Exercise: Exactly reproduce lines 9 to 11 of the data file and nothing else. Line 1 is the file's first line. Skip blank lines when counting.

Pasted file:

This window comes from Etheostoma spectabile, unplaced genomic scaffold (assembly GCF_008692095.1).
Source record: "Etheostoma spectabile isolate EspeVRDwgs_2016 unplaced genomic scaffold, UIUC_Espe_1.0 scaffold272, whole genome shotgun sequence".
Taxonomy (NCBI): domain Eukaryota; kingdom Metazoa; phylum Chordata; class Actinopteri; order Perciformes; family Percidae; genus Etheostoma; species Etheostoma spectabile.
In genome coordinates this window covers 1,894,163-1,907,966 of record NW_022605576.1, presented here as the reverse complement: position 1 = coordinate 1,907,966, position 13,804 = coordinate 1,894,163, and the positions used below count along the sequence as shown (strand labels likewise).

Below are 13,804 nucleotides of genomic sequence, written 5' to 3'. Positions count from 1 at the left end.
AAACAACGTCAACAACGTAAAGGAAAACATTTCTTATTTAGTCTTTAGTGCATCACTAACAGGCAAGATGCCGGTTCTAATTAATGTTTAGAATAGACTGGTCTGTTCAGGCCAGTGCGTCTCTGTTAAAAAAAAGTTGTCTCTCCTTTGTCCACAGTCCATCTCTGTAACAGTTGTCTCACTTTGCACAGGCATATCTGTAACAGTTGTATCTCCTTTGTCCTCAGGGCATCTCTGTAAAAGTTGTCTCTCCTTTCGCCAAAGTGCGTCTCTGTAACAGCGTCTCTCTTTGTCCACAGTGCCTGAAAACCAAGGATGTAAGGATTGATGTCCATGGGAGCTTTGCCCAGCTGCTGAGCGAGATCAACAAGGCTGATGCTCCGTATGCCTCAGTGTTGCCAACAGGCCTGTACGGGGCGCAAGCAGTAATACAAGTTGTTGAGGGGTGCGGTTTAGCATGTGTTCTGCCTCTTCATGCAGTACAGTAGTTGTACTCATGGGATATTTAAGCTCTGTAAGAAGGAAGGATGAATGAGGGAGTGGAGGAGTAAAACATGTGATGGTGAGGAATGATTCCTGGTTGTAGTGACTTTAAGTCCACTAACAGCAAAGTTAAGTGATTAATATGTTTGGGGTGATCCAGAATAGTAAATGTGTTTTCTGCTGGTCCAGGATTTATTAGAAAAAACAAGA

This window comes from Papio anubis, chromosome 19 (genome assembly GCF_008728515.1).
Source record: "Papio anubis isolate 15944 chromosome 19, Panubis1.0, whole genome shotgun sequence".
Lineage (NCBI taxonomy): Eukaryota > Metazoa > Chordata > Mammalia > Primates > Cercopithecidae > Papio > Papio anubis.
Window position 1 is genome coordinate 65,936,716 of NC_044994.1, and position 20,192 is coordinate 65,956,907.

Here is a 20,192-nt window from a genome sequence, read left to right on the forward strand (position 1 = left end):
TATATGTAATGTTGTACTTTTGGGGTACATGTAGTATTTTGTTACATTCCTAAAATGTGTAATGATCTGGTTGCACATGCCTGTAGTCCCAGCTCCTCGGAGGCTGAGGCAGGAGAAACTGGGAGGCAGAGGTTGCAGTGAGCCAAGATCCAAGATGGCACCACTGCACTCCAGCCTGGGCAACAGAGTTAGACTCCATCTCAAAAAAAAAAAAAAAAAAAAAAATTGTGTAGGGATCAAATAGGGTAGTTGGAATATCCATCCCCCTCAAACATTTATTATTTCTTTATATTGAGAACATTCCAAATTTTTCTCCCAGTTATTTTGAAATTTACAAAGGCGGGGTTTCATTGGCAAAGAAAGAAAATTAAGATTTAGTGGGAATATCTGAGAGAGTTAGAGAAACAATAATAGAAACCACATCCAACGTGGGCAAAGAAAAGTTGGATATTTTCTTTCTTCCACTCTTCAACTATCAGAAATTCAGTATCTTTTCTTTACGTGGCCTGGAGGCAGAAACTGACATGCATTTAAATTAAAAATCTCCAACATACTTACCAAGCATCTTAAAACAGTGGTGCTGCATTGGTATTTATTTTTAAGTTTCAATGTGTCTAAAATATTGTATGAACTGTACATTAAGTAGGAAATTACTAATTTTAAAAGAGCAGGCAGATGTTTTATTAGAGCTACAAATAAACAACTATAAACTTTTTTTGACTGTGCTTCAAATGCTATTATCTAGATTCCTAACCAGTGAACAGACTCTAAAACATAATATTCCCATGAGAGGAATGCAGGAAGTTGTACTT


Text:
Lineage (NCBI taxonomy): Eukaryota > Metazoa > Chordata > Mammalia > Primates > Cercopithecidae > Papio > Papio anubis.
Window position 1 is genome coordinate 65,936,716 of NC_044994.1, and position 20,192 is coordinate 65,956,907.

Here is a 20,192-nt window from a genome sequence, read left to right on the forward strand (position 1 = left end):